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Home > Media > RCOA condemns attacks on Hazaras in Afghanistan and call for end to forced returns

RCOA condemns attacks on Hazaras in Afghanistan and call for end to forced returns

The Refugee Council of Australia strongly condemns escalating terrorist attacks on Hazaras in Afghanistan and calls for the international community and Afghan Government to act swiftly to prevent further violence, provide protection to those displaced by Taliban attacks, and immediately end the forced return of Hazara people seeking asylum to Afghanistan.

From late October 2018, Taliban forces undertook coordinated attacks against Hazaras in the Khas Uruzgan, Malestan and Jaghori districts of Afghanistan, killing and displacing thousands. These districts, which were until recently relatively peaceful, are now effectively under Taliban control.

On 12 November 2018, as Hazara protestors gathered in Kabul to protest the relative inaction of the Afghan government in the face of these attacks, a suicide bomber struck the protesters, killing at least six people.

Many of those from the Hazara community in Australia originate from these districts and have been deeply affected by these attacks. Hazara-Australians have had family members killed or forced to flee their homes.

Najeeba Wazefadost from the Hazara Women of Australia said: “The Hazara community are mourning the death of loved ones in Afghanistan.”

“The number of our people in need of shelter, food and medicine has increased dramatically. We are doing our best in Australia to help where we can, but we are asking the Afghan Government and international community to provide support with immediate humanitarian needs,” Ms Wazefadost said.

Refugee Council of Australia President, Phil Glendenning, said: “The scale of the tragedy that is unfolding right now in Afghanistan has received so little attention in the media or from the international community.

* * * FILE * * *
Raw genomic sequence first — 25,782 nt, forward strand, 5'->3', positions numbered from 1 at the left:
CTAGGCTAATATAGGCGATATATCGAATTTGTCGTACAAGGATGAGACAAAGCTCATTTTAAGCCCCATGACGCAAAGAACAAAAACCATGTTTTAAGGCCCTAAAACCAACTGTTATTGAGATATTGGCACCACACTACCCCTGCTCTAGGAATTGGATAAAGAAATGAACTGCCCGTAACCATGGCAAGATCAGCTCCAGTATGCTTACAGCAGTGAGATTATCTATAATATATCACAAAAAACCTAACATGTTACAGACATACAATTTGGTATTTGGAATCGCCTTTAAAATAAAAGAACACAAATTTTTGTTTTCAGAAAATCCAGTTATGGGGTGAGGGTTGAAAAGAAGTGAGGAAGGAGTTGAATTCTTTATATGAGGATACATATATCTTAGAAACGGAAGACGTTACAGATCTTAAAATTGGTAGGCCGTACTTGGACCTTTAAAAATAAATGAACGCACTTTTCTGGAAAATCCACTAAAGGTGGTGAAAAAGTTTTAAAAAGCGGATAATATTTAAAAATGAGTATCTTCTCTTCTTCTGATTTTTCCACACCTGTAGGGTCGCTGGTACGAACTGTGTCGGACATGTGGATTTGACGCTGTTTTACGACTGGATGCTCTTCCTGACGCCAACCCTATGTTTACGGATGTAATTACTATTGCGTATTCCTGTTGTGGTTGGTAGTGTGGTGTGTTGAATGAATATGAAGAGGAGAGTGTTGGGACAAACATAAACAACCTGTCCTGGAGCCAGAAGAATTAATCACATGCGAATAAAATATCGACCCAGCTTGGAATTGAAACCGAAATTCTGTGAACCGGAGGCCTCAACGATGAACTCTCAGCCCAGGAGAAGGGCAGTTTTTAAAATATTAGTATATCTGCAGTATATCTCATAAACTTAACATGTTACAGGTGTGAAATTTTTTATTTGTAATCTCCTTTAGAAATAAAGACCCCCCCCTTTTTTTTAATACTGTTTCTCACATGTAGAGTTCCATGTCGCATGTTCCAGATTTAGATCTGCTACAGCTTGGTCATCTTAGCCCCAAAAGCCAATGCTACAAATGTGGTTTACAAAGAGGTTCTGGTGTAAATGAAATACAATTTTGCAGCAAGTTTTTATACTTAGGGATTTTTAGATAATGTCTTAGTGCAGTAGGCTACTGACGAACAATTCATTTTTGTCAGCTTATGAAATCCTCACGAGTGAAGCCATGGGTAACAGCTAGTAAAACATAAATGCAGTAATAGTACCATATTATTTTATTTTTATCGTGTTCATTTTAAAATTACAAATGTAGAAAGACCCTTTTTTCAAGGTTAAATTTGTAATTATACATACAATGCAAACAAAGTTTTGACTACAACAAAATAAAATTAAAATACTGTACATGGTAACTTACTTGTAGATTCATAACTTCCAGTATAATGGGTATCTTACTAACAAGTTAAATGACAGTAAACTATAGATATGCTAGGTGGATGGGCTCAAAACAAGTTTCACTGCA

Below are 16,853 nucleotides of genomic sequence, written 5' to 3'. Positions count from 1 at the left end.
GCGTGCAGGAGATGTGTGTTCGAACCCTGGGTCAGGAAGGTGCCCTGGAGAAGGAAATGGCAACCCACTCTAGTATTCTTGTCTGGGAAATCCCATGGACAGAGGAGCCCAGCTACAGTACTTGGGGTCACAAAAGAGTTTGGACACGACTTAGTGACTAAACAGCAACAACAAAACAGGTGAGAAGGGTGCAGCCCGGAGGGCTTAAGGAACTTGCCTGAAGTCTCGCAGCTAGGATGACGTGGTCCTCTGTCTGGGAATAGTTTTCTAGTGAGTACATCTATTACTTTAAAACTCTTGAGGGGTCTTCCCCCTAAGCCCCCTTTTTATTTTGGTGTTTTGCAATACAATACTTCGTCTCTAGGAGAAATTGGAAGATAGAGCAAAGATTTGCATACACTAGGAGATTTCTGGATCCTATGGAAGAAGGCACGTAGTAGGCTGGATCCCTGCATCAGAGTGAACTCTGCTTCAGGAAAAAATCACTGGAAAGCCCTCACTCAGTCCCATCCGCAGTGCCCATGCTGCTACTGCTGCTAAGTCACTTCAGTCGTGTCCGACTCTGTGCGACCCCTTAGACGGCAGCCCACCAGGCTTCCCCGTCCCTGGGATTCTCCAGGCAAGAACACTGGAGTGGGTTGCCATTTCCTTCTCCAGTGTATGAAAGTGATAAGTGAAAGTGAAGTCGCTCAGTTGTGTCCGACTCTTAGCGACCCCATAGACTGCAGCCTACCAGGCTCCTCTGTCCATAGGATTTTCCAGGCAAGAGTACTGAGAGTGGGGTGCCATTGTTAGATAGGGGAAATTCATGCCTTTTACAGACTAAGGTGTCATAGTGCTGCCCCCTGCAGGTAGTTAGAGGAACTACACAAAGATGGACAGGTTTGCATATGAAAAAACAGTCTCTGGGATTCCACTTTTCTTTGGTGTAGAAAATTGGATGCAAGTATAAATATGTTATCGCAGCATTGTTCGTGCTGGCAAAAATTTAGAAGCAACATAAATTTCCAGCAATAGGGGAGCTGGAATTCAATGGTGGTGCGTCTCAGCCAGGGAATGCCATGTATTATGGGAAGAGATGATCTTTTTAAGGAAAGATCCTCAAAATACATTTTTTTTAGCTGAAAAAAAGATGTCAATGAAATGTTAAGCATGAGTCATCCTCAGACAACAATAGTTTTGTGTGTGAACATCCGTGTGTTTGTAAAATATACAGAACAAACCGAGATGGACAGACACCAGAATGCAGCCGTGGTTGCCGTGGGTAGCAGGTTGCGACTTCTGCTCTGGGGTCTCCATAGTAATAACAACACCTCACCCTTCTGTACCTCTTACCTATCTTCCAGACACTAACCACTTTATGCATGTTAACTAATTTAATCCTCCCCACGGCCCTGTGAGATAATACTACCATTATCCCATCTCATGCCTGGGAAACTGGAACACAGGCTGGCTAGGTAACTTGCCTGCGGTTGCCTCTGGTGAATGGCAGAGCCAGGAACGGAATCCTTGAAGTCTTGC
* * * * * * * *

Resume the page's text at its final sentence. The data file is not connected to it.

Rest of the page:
“When Prime Minister Morrison spoke at the Remembrance Day service in Canberra this week, he rightly lamented war as ‘a failure of our humanity’. In the case of Afghanistan—where Australian military personnel have been serving for longer than both World War I and II combined—what we are seeing is failure multiplied,” Mr Glendenning said.

“The Australian Government should be joining the international community in re-engaging the Afghan Government to ensure the protection of all its citizens,” Mr Glendenning said.

The Refugee Council of Australia is also calling for the Australian and other governments to immediately stop forced returns of Hazara people seeking asylum to Afghanistan.

Professor of Diplomacy at ANU and Vice President of the Refugee Council of Australia, Professor William Maley, said that recent attacks on Hazara districts are “of no military significance” to the Taliban and “make more sense as a symbolic strike designed to highlight the inability of the Afghan state effectively to protect members of a vulnerable ethnic and sectarian minority, and as punishment for the relatively tolerant and liberal lifestyle of these communities.”

“These attacks illustrate what has been clear for some time: that there are no ‘safe’ areas to which Hazaras can reasonably be expected to return,” Professor Maley said.

The Refugee Council of Australia is writing to the Australian Government to call for an immediate stop to all returns of people back to danger in Afghanistan.

The Council offers its condolences to families in Australia who have been affected by these devastating attacks.